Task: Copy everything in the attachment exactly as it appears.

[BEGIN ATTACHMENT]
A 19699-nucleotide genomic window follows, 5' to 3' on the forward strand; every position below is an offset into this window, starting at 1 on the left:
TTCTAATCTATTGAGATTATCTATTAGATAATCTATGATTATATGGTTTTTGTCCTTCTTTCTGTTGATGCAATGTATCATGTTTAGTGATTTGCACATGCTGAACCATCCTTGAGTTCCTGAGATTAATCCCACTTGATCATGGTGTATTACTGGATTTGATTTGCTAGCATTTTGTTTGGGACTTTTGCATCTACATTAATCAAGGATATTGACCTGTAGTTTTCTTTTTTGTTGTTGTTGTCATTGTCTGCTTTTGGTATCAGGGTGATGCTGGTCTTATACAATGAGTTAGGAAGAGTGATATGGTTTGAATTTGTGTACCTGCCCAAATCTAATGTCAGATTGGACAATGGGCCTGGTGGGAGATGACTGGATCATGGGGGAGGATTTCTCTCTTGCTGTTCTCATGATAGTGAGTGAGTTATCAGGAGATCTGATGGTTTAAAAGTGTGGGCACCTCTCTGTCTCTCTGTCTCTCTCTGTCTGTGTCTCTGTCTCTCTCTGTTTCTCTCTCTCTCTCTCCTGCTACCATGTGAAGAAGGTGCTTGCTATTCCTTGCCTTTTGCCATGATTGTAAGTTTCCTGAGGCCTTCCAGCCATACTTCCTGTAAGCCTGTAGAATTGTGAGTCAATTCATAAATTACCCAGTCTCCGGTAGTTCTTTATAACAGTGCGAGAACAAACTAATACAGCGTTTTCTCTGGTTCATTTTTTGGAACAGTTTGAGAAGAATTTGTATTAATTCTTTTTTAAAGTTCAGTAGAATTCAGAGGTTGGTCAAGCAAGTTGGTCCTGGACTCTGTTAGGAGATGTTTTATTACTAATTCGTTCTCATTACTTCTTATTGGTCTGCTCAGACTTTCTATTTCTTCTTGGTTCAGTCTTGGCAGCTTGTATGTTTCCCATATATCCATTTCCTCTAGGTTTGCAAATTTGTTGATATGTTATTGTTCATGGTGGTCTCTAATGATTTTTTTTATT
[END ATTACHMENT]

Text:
A 19699-nucleotide genomic window follows, 5' to 3' on the forward strand; every position below is an offset into this window, starting at 1 on the left:
TTCTAATCTATTGAGATTATCTATTAGATAATCTATGATTATATGGTTTTTGTCCTTCTTTCTGTTGATGCAATGTATCATGTTTAGTGATTTGCACATGCTGAACCATCCTTGAGTTCCTGAGATTAATCCCACTTGATCATGGTGTATTACTGGATTTGATTTGCTAGCATTTTGTTTGGGACTTTTGCATCTACATTAATCAAGGATATTGACCTGTAGTTTTCTTTTTTGTTGTTGTTGTCATTGTCTGCTTTTGGTATCAGGGTGATGCTGGTCTTATACAATGAGTTAGGAAGAGTGATATGGTTTGAATTTGTGTACCTGCCCAAATCTAATGTCAGATTGGACAATGGGCCTGGTGGGAGATGACTGGATCATGGGGGAGGATTTCTCTCTTGCTGTTCTCATGATAGTGAGTGAGTTATCAGGAGATCTGATGGTTTAAAAGTGTGGGCACCTCTCTGTCTCTCTGTCTCTCTCTGTCTGTGTCTCTGTCTCTCTCTGTTTCTCTCTCTCTCTCTCCTGCTACCATGTGAAGAAGGTGCTTGCTATTCCTTGCCTTTTGCCATGATTGTAAGTTTCCTGAGGCCTTCCAGCCATACTTCCTGTAAGCCTGTAGAATTGTGAGTCAATTCATAAATTACCCAGTCTCCGGTAGTTCTTTATAACAGTGCGAGAACAAACTAATACAGCGTTTTCTCTGGTTCATTTTTTGGAACAGTTTGAGAAGAATTTGTATTAATTCTTTTTTAAAGTTCAGTAGAATTCAGAGGTTGGTCAAGCAAGTTGGTCCTGGACTCTGTTAGGAGATGTTTTATTACTAATTCGTTCTCATTACTTCTTATTGGTCTGCTCAGACTTTCTATTTCTTCTTGGTTCAGTCTTGGCAGCTTGTATGTTTCCCATATATCCATTTCCTCTAGGTTTGCAAATTTGTTGATATGTTATTGTTCATGGTGGTCTCTAATGATTTTTTTTATT